The email deliverability company Return Path has announced a new service called Domain Assurance which should help companies to aid in battling phishing. Big names in the internet industry are already backing the new service: those include Google, Yahoo!, Tucows and Cloudmark. The way this new service will work is described below:
Domain Assurance helps protect companies from being spoofed and phished by blocking fraudulent emails before they reach the consumer’s inbox.
With Domain Assurance, email senders first have their domains audited to be sure they are properly authenticated. Email authentication methods like SPF and DKIM are industry-accepted standards that confirm the identity of the sender of the email. In the Domain Assurance Dashboard, email senders can review authentication results from Return Path’s mailbox provider partners and the proprietary ISP-based Return Path Reputation Network. Senders can readily detect any malicious activity and initiate a proactive course of action to mitigate any damage.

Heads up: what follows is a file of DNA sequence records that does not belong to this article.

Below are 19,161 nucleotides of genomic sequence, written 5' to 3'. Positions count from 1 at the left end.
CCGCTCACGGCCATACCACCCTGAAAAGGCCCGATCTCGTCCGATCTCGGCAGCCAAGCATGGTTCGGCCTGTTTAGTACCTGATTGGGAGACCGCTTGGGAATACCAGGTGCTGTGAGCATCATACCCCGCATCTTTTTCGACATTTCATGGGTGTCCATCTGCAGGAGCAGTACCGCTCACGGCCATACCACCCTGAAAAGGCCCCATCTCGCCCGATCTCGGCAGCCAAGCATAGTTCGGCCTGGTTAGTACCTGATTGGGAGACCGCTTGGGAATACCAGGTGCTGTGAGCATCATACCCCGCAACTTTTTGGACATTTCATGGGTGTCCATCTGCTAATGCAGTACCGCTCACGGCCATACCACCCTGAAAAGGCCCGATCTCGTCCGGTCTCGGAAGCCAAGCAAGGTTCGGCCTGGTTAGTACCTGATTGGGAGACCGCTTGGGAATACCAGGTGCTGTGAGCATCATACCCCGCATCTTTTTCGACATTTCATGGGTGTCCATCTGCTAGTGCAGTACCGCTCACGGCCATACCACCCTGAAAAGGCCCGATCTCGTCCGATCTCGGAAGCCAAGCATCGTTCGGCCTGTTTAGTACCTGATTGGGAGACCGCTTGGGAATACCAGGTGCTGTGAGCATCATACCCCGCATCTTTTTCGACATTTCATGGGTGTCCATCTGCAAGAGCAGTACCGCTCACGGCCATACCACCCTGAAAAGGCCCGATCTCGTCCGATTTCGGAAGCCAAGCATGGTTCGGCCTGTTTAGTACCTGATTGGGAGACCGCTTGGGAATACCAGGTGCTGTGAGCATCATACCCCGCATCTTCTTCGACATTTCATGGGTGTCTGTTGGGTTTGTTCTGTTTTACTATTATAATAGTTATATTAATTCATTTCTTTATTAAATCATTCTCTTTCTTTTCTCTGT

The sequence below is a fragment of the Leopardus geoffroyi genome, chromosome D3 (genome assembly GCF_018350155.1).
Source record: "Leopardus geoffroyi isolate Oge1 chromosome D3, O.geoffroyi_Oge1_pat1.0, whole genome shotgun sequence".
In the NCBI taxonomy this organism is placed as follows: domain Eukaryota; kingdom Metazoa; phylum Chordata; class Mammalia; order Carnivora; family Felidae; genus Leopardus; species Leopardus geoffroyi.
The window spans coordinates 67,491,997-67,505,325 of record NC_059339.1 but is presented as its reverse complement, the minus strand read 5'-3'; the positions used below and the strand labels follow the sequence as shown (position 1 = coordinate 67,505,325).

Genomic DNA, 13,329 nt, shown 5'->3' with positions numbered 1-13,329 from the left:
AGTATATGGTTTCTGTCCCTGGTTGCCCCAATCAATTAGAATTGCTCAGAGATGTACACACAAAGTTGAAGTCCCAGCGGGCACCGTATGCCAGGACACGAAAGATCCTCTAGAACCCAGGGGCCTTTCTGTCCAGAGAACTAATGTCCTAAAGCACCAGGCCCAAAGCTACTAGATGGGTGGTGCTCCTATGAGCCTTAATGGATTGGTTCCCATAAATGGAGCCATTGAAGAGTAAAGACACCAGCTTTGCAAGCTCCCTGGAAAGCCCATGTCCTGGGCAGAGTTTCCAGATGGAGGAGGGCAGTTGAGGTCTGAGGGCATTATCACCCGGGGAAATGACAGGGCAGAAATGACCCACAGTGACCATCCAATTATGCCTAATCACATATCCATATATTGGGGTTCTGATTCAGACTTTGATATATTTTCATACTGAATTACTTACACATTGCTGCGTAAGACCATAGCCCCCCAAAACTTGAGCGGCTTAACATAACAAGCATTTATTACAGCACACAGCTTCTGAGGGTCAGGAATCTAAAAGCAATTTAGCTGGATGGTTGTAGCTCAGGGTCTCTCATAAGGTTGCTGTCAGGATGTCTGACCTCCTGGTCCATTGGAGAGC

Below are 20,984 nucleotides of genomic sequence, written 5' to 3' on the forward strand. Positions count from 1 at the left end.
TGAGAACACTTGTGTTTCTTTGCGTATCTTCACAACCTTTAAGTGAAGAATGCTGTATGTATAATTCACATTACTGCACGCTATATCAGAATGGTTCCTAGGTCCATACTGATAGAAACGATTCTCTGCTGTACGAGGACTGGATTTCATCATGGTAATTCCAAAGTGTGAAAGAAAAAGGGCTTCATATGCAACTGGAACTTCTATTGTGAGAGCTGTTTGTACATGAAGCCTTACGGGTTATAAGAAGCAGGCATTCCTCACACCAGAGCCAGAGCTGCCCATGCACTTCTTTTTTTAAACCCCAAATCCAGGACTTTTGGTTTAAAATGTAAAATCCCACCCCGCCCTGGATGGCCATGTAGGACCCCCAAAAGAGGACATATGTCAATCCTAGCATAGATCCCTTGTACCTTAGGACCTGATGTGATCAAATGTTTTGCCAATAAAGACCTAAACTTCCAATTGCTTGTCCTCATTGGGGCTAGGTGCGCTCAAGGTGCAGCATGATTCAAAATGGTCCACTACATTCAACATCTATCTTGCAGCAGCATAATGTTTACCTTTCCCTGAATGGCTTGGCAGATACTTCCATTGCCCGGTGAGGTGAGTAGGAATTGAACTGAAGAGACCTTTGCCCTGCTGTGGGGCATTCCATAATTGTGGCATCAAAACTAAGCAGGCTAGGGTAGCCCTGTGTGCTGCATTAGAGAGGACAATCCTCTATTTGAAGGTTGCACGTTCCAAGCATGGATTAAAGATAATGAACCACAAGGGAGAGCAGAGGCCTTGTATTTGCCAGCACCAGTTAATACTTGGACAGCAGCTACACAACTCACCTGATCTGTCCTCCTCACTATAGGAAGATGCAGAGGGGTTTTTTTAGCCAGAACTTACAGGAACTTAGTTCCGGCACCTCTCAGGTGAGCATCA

Additionally, senders can validate email authentication results across all the email sent under their domains, including transactional, marketing, and corporate.
Once the sender has ensured that all their email is being authenticated, they can add their domains and sub-domains to the Domain Assurance Registry list for ISPs to automatically reject all mail coming from these registered domains that fail authentication. Email senders using Domain Assurance have access to rich data reports about their email, get alerted when fraudulent emails using their domains are observed, and are provided with email intelligence on attackers and phishing URLs so they can initiate the take down of fraudulent websites.
As I understand this service, it will not be for every company but more for high volume, high profile companies that are at the crossroads of sending a lot of emails themselves, but also having their brand or product name abused by people who are creating phishing messages. To mitigate the effect of phishing emails the audience should be educated, go to the root cause of the problem: sending phishing emails pays off, just like sending spam, sadly because they get response. If no-one would open or click through a spam or phishing message they have received the amount of spam and phishing messages being sent in the first place would drop to neglicible levels and services like these would not be necessary.